Aviation Week Intelligence Network, the magazine’s online destination for premium paid content, launched in 2002, initially as a virtual library, after being approached by Boeing. “They said, ‘we get all of your products and it would make our lives easier if you could put all of these in one place,’” says Anne McMahon, Aviation Week’s group director of information marketing services. “Shortly after launching as a virtual library of magazine and newsletter content, we realized that it was something other customers would be interested in as well.”
Today, AWIN has more than 2,000 paid accounts—including individuals and enterprise accounts for companies and organizations such as Lockheed Martin, NASA and the U.S. Department of Transportation. It features a multiple-tiered pay plan “allowing subscribers access to as much or as little information as they need,” McMahon says. Single “seat” subscriptions range from $900 to $3,545, while enterprise and group sub prices vary according to the number of users.
In terms of content, AWIN provides subscribers access to more than 250,000 articles, details on more than 21,000 companies, contact information for nearly 70,000 industry professionals, 13,000 tables and charts, and specification data on 3,100 products. “We often package newsletter delivery and/or magazines depending upon the customers’ needs,” McMahon says.
AWIN usage has grown 20 percent since December, McMahon says. Looking forward, Aviation Week plans to build out each of AWIN’s vertical channels with more data and analytics. “The nature of the business is in developing databases and delivering on the media side some of the connectivity advertisers are looking for. There’s a place there for paid content,” she says. “AWIN represents an asset for professionals who are serious about doing business, and want serious content in one place. I see that increasing.”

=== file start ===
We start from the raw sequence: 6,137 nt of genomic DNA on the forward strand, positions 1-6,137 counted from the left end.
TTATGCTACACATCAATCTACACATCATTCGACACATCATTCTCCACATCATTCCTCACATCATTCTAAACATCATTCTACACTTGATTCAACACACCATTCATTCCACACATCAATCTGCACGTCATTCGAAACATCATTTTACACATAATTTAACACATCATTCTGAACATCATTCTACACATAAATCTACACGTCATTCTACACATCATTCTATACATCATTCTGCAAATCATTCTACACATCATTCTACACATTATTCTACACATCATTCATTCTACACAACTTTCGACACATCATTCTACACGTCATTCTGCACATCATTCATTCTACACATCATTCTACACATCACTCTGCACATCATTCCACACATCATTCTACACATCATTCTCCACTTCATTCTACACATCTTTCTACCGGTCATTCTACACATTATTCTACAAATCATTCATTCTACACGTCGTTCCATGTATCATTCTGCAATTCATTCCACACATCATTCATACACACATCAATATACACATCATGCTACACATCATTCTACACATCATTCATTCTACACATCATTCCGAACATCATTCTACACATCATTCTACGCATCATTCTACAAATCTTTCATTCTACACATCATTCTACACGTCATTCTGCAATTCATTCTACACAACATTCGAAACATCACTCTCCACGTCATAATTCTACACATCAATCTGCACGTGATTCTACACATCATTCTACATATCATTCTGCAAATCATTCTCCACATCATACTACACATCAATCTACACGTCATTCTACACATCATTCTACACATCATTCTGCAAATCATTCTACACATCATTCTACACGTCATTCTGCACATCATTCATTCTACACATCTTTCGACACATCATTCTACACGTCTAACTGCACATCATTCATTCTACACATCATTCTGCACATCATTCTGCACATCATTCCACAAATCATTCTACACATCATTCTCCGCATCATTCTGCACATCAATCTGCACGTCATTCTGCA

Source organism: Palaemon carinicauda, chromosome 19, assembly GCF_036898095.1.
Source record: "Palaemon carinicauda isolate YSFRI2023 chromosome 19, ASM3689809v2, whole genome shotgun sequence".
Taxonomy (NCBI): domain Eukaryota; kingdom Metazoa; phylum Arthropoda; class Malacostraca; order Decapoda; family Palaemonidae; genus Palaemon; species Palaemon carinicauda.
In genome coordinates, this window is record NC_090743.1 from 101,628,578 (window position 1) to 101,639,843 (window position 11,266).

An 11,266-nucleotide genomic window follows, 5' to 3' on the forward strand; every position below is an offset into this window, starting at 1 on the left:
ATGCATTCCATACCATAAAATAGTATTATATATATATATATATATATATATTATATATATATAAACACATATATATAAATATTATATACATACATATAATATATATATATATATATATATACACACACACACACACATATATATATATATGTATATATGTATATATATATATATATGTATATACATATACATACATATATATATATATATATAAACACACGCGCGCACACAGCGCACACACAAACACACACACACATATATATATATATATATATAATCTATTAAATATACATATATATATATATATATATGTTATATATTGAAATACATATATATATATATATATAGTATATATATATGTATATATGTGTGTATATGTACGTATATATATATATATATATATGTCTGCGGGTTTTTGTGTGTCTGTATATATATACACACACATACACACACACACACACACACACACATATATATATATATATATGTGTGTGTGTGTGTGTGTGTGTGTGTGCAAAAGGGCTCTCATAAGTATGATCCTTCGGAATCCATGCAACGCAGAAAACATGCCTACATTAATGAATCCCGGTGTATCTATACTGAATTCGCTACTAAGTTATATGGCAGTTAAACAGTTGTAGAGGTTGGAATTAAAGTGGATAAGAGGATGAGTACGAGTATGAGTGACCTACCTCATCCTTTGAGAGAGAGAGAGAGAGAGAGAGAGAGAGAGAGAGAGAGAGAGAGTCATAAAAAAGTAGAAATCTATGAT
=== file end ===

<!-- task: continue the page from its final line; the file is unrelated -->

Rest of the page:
Aviation Week’s Model: Created a paid premium content site featuring multiple-tired pay plans.
The Pay-Off: AWIN has more than 2,000 paid accounts, including individuals and enterprise accounts. Usage is up 20 percent since December.
Access Intelligence’s Chemical Business Media switched its Chemical Week and Chemical Engineering Web sites to a paid content model in 2007. Since then, the group has generated 30,000 new customers which helped stop a 30-year revenue slide.
“We had a paid content system before, but not a smart one,” says John Rockwell, vice president of marketing and e-media. “While we’re requiring that people register, we also dramatically improved the user experience—in terms of making access to the content as easy as possible—which, we think, balances the perceived trade-off.”
Nearly all content at Chemweek.com is accessed only by subscription, with prices ranging from $200 to “several thousand dollars” annually for e-newsletters, white papers and other “high value” services, Rockwell says. Chemical Engineering’s CHE.com features some free areas, accessed only when users register. Roughly 6 percent of those free users convert to paid subscribers.
Overall, conversions and renewals at both sites rose 15 percent. Revenue per subscriber increased 14 percent, while unique visitors rose by 225 percent.
“If your brand is strong enough as a news analysis source, especially in the b-to-b space, then I say go for it,” says Rockwell. “It’s about making every customer touch count. If you’re not, you’re leaving money on the table. We’ve been lucky in that we’ve been able to turn users into subscribers, and scoop up more market share. In this down economy, I’ll take it.”
CBM’s Model: Chemweek.com and CHE.com users pay annual subscription fees ranging from $200 to “several thousand dollars” for access to e-newsletters, white papers and other “high value” services.
The Pay-Off: CBM has generated 30,000 new customers which helped stop a 30-year slide in total revenue and revenue per customer.